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ED-SKaR

Jumping on the 3d printing bandwagon.

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I'm using the 3d printer at my college, it's an old design of layered dust that prints with ceramic dust. The parts are really brittle, the AK lip broke just by removing the pin a few times, but as a proof of concept it fit perfectly, so I'll have it printed properly.

 

Havn't got around to fitting the BB arm, that's from the TM M3 shotgun, I assume it will break within a few shots, but so long as I get it to function for two shots, I'll be happy to have that part CnC machined.

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For what it's worth, when I 3D print stuff that turns out to be too soft, what I do is I modify the 3D model to allow for piano wires, think of them as rebars in concrete, which I either make a snug fit so I hammer it through, or I use a little glue to go with it. 

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The first picture reminds me of my EGLM enhanced trigger. I had Shapeway print a plastic model for proof of concept first, and then a stainless steel model. The stainless steel model seems to be much better than the original one, and I think it will last a long time.

http://arniesairsoft.co.uk/forums/index.php?/topic/212268-eglm-grenade-launcher-trigger-mechanism-enhancement/&do=findComment&comment=2665276

 

Original trigger

EGLM+Broken+Fire+Mech_V2.JPG

 

Enhanced 3D-printed model

EGLM+Enhanced+Trigger1.jpg

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Stainless print by metal dust and glue or SLS? Ed, while you're still in your shotgun you may want to explore making the tri-nozzle as well. Pretty sure some folks are more than willing to sell their children for a replacement.

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Havn't got around to fitting the BB arm, that's from the TM M3 shotgun, I assume it will break within a few shots, but so long as I get it to function for two shots, I'll be happy to have that part CnC machined.

Redesign it if you want it machined, as it is that'd be a waste of material to machine, if you can replace the moulded pins with off the shelf dowel pins then it'll be far easier to machine and cheaper.

 

Ed, while you're still in your shotgun you may want to explore making the tri-nozzle as well. Pretty sure some folks are more than willing to sell their children for a replacement.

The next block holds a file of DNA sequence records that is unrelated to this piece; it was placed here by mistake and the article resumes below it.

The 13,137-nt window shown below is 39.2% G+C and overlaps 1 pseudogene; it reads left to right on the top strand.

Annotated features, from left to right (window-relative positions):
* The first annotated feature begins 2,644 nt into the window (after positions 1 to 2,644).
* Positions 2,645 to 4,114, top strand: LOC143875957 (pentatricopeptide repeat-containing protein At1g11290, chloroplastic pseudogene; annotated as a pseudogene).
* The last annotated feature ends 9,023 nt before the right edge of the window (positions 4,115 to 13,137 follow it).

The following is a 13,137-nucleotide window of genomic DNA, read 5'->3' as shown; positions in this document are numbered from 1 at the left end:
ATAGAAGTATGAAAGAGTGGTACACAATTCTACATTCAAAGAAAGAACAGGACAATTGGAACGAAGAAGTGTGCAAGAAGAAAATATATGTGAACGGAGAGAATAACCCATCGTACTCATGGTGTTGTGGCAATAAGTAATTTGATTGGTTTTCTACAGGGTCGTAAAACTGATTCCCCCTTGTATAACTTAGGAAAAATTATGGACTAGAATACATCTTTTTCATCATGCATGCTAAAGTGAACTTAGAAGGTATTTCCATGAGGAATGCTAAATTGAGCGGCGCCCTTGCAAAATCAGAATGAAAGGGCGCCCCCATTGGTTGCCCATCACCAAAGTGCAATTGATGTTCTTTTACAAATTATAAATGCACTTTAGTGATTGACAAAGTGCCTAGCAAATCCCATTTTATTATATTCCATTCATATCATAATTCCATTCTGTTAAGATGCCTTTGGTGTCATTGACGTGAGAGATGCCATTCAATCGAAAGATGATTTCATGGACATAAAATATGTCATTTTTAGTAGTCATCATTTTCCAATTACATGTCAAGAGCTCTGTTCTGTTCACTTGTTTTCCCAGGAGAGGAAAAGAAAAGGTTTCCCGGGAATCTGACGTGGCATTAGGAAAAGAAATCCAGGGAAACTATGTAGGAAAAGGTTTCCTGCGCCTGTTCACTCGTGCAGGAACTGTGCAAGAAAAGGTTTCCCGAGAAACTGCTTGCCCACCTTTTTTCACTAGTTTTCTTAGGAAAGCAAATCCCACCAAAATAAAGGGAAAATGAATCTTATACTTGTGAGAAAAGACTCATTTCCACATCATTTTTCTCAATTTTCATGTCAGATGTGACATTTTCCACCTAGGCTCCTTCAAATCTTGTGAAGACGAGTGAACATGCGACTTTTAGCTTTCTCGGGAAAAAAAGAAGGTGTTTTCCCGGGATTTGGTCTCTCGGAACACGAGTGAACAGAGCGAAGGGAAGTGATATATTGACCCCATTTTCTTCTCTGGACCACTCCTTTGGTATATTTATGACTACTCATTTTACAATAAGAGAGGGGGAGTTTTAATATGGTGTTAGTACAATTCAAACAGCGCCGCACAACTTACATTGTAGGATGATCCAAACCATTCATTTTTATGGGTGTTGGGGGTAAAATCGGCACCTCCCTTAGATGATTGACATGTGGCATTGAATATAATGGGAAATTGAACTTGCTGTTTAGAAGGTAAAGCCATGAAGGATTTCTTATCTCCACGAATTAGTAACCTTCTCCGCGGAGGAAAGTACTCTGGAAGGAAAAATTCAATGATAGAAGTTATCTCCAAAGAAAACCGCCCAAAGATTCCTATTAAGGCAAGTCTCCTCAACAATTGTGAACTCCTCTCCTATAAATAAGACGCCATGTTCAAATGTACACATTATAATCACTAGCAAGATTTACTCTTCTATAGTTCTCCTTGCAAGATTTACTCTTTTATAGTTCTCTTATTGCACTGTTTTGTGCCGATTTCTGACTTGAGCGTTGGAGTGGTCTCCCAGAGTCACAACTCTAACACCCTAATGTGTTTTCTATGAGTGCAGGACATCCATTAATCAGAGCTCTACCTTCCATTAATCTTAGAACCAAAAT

Can 3D printers even achieve a fine/smooth enough finish to do a part like that? I've never seen any 3D printed parts that looked like they were as smooth as the bore of each cylinder would need to be. I think metal tri-shot cylinders are one of those parts where lots of people say they'd pay for one but very few would be willing to pay the price they'd actually sell for, there's a good reason only the very simple parts like springs, piston heads and barrels have been done as aftermarket parts for the tri-shot tbh.

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That's the best I've seen but looking at the photo it's still not close to the sort of finish you'd achieve if the cylinder was rough machined and then bored out, probably passable though with some finishing work, the side of the slide and hammer has obviously being polished so if the same could be done with a cylinder bore it could work well.

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Ed, while you're still in your shotgun you may want to explore making the tri-nozzle as well.

Already on it ;)

 

 

Wow, how much was that to print for a piece like that? I've had quotes before for DMLS here in the UK it was astronomical..

There are a few 3d printing companies that you can send files to have printed in polymers/resins and they come out resonably cheep. The one I've been looking at seems to have the strength for internal airsoft components like the BB arm, or an auto disconnecter in a 1911... :D

 

Having parts printed in metal is prohibitively expensive, however, unless you are making batches of over ten thousand.

 

Redesign it if you want it machined, as it is that'd be a waste of material to machine, if you can replace the moulded pins with off the shelf dowel pins then it'll be far easier to machine and cheaper.

I tried to repair the origonal part by drilling a hole through it and running a metal pin in place of the broken pins. I never managed to get the pin to stay at the right angle(even with resin) and the gun malfunctioned when the pin slips even ~5 degrees.

 

Can 3D printers even achieve a fine/smooth enough finish to do a part like that?

Totally, choose the right material, find the machine that prints with enough resolution (usually the expensive ones owned by 3d printer companies rather than one you'd get at home) and finish the part properly.

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I tried to repair the origonal part by drilling a hole through it and running a metal pin in place of the broken pins. I never managed to get the pin to stay at the right angle(even with resin) and the gun malfunctioned when the pin slips even ~5 degrees.

Just drilling the hole won't cut it if that little movement causes issues, it needs drilling and reaming really, if you were to have them machined specify that you either need a tight hole tolerance or interference fit with the pins and buy ground & hardened steel dowel pins for it (providing the diameter/length can be found as a standard size).

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